Happy Friday, folks – with another #frifotos-inspired* post. The theme is fall, interpretation is wide open. And fall, of course, is much more than the American word for autumn. I’m in a splashing mood today, so I’ll choose one of my favourite features of nature, a waterfall.

And not just any waterfall, but one of the world’s largest: Victoria Falls on the mighty Zambezi River. Did you know waterfalls are classified by type? Not so surprising perhaps. Wiki lists 10 different types and Victoria Falls belong in the cataract category; the large, powerful waterfalls. Sprays from here can be seen a whopping 50 kilometres away on the Bulawayo Road.

I wish I had better photos to show you, dear reader. But there it is. This is one of my recollective posts, so we’ll have to settle for these scanned prints from the pre-digital era.

Victoria Falls is one of the world’s best-known waterfalls, forming part of the border between Zambia and Zimbabwe, a very exciting part of the world. More facts?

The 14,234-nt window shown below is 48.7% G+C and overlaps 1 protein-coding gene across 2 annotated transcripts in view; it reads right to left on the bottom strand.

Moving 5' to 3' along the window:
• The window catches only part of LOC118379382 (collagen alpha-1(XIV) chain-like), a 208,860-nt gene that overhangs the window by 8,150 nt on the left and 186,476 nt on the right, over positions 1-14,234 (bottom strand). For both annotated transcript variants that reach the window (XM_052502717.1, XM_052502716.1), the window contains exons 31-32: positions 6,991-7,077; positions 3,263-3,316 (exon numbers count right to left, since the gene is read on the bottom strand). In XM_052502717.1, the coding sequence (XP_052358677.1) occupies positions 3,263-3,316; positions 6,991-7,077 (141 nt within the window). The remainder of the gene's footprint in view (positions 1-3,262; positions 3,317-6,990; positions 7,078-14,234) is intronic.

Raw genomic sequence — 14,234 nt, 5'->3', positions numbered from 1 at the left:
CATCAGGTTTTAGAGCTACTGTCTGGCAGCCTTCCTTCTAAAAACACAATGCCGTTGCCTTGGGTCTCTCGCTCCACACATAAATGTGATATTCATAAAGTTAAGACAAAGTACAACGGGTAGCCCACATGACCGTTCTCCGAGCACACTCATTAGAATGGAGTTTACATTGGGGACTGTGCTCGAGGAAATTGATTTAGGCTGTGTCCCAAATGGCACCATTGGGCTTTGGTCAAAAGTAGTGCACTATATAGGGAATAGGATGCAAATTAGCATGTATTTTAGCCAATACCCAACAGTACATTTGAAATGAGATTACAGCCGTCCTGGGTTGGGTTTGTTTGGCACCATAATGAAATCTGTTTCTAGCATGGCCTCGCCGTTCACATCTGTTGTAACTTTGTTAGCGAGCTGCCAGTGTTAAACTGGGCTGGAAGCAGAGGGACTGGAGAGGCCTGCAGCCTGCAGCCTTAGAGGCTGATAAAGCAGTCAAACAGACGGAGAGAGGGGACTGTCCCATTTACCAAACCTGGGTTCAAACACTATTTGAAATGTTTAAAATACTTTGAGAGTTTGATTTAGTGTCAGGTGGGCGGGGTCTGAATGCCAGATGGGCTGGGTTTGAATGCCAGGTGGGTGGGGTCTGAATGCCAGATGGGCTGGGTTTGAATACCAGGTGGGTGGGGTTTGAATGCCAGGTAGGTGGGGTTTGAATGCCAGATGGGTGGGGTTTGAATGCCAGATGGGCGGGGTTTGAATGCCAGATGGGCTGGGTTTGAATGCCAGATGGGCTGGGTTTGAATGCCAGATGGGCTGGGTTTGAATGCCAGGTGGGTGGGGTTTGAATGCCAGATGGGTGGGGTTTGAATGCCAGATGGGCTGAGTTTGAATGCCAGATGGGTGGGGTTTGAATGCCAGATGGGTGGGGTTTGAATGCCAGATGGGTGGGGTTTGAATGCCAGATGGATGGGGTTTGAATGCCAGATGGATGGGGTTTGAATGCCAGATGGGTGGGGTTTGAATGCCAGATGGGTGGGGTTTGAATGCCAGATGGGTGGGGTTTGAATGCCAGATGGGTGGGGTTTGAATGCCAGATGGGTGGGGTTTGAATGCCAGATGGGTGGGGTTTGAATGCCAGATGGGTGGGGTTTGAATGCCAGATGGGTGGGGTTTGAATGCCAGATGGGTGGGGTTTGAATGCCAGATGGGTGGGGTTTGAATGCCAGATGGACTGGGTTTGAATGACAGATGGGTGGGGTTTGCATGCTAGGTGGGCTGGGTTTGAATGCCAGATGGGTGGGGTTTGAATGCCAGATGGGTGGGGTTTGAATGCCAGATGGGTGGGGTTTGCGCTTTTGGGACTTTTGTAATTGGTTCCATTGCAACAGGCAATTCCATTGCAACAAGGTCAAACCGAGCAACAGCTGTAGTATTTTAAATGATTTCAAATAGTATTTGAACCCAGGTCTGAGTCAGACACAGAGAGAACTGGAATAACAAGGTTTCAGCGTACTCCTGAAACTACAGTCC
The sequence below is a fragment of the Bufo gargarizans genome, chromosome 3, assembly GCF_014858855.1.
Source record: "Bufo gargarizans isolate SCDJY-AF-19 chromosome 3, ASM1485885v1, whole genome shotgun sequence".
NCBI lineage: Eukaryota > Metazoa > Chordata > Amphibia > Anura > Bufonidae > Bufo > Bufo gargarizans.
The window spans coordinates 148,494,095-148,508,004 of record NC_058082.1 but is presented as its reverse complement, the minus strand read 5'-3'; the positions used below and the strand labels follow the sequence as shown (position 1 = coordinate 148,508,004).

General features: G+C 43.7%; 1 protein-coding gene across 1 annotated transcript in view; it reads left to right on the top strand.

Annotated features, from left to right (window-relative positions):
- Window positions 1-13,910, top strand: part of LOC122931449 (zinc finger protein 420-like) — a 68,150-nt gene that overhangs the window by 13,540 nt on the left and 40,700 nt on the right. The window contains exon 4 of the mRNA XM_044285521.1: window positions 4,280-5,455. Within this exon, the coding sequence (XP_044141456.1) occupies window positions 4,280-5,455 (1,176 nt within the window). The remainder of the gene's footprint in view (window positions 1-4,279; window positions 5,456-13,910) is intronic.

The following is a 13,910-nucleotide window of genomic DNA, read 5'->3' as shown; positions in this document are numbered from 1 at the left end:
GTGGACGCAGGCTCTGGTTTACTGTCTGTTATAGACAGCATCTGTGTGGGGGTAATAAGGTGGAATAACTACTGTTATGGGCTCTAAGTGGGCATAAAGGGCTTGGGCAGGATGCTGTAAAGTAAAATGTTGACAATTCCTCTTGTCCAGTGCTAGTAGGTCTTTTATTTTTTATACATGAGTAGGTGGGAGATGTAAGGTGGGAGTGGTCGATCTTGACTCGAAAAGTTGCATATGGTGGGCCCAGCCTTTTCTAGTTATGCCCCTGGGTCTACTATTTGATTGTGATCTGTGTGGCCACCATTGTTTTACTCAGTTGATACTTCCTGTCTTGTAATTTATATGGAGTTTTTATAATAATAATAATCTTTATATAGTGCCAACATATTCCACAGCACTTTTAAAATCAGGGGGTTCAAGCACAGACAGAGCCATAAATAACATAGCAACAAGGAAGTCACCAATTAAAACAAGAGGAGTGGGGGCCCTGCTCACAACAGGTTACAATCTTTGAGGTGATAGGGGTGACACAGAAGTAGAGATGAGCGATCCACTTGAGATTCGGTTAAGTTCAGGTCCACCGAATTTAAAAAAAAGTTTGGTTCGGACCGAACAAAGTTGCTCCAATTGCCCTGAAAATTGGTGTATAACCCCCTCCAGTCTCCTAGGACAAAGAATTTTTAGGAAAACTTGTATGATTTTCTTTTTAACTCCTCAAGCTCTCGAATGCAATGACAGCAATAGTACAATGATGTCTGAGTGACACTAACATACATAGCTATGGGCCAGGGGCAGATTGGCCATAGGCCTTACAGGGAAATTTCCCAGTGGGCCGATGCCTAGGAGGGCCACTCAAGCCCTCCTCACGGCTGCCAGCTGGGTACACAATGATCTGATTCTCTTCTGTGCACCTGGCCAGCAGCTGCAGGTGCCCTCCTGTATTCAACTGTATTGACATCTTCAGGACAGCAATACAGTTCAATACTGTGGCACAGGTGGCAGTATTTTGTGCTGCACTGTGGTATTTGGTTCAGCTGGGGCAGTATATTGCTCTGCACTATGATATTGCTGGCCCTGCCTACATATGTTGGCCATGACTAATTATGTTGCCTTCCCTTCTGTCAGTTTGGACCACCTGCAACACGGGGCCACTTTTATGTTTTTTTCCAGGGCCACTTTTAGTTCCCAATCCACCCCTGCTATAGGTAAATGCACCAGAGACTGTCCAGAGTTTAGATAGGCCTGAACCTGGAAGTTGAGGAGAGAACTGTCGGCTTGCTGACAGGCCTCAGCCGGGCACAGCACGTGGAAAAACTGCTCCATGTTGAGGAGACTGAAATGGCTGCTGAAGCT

Dr. Livingstone, I presume?

Victoria Falls was named in honour of the famous queen, by explorer David Livingstone, probably the first European to see this spectacle of nature. He was awed.

No one can imagine the beauty of the view from anything witnessed in England. It had never been seen before by European eyes; but scenes so lovely must have been gazed upon by angels in their flight.

… and by thousands of Africans through the centuries, no doubt. Mosi-oa-Tunya is the indigenous name for this mighty force of nature, the smoke that thunders. A much more descriptive name of the world’s largest waterfall, don’t you think?

unesco logo

Mosi-oa-Tunya/Victoria Falls is a UNESCO World Heritage site.

Here are more UNESCO World Heritage sites around the world.

* #FriFotos is a weekly Twitter chat where travellers share their favourite photos. Each week has a theme.